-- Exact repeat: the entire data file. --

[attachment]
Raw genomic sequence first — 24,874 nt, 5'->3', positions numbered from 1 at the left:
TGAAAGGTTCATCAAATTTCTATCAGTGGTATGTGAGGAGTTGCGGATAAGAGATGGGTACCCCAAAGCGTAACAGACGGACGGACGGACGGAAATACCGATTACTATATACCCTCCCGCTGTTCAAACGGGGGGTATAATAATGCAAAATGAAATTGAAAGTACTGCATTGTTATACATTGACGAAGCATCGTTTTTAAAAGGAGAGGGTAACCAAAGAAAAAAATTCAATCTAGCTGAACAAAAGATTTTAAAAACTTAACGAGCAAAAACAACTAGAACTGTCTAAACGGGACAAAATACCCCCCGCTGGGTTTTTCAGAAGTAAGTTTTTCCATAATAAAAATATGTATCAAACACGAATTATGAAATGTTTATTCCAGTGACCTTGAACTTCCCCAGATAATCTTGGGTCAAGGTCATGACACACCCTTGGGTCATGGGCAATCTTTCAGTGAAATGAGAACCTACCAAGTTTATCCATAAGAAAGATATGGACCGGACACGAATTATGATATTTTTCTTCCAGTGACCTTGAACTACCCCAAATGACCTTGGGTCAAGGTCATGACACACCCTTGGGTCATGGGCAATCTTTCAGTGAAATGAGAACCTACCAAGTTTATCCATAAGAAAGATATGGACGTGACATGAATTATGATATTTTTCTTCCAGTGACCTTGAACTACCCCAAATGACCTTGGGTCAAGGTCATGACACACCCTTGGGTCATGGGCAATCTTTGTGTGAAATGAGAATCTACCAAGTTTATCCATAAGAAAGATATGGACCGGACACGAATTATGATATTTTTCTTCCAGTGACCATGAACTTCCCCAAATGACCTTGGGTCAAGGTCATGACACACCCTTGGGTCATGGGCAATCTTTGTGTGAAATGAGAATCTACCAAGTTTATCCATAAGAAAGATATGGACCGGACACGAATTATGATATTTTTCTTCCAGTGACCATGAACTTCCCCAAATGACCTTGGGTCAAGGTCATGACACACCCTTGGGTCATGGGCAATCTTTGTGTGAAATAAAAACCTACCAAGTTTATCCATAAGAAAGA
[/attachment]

Raw genomic sequence first — 24,874 nt, 5'->3', positions numbered from 1 at the left:
TGAAAGGTTCATCAAATTTCTATCAGTGGTATGTGAGGAGTTGCGGATAAGAGATGGGTACCCCAAAGCGTAACAGACGGACGGACGGACGGAAATACCGATTACTATATACCCTCCCGCTGTTCAAACGGGGGGTATAATAATGCAAAATGAAATTGAAAGTACTGCATTGTTATACATTGACGAAGCATCGTTTTTAAAAGGAGAGGGTAACCAAAGAAAAAAATTCAATCTAGCTGAACAAAAGATTTTAAAAACTTAACGAGCAAAAACAACTAGAACTGTCTAAACGGGACAAAATACCCCCCGCTGGGTTTTTCAGAAGTAAGTTTTTCCATAATAAAAATATGTATCAAACACGAATTATGAAATGTTTATTCCAGTGACCTTGAACTTCCCCAGATAATCTTGGGTCAAGGTCATGACACACCCTTGGGTCATGGGCAATCTTTCAGTGAAATGAGAACCTACCAAGTTTATCCATAAGAAAGATATGGACCGGACACGAATTATGATATTTTTCTTCCAGTGACCTTGAACTACCCCAAATGACCTTGGGTCAAGGTCATGACACACCCTTGGGTCATGGGCAATCTTTCAGTGAAATGAGAACCTACCAAGTTTATCCATAAGAAAGATATGGACGTGACATGAATTATGATATTTTTCTTCCAGTGACCTTGAACTACCCCAAATGACCTTGGGTCAAGGTCATGACACACCCTTGGGTCATGGGCAATCTTTGTGTGAAATGAGAATCTACCAAGTTTATCCATAAGAAAGATATGGACCGGACACGAATTATGATATTTTTCTTCCAGTGACCATGAACTTCCCCAAATGACCTTGGGTCAAGGTCATGACACACCCTTGGGTCATGGGCAATCTTTGTGTGAAATGAGAATCTACCAAGTTTATCCATAAGAAAGATATGGACCGGACACGAATTATGATATTTTTCTTCCAGTGACCATGAACTTCCCCAAATGACCTTGGGTCAAGGTCATGACACACCCTTGGGTCATGGGCAATCTTTGTGTGAAATAAAAACCTACCAAGTTTATCCATAAGAAAGA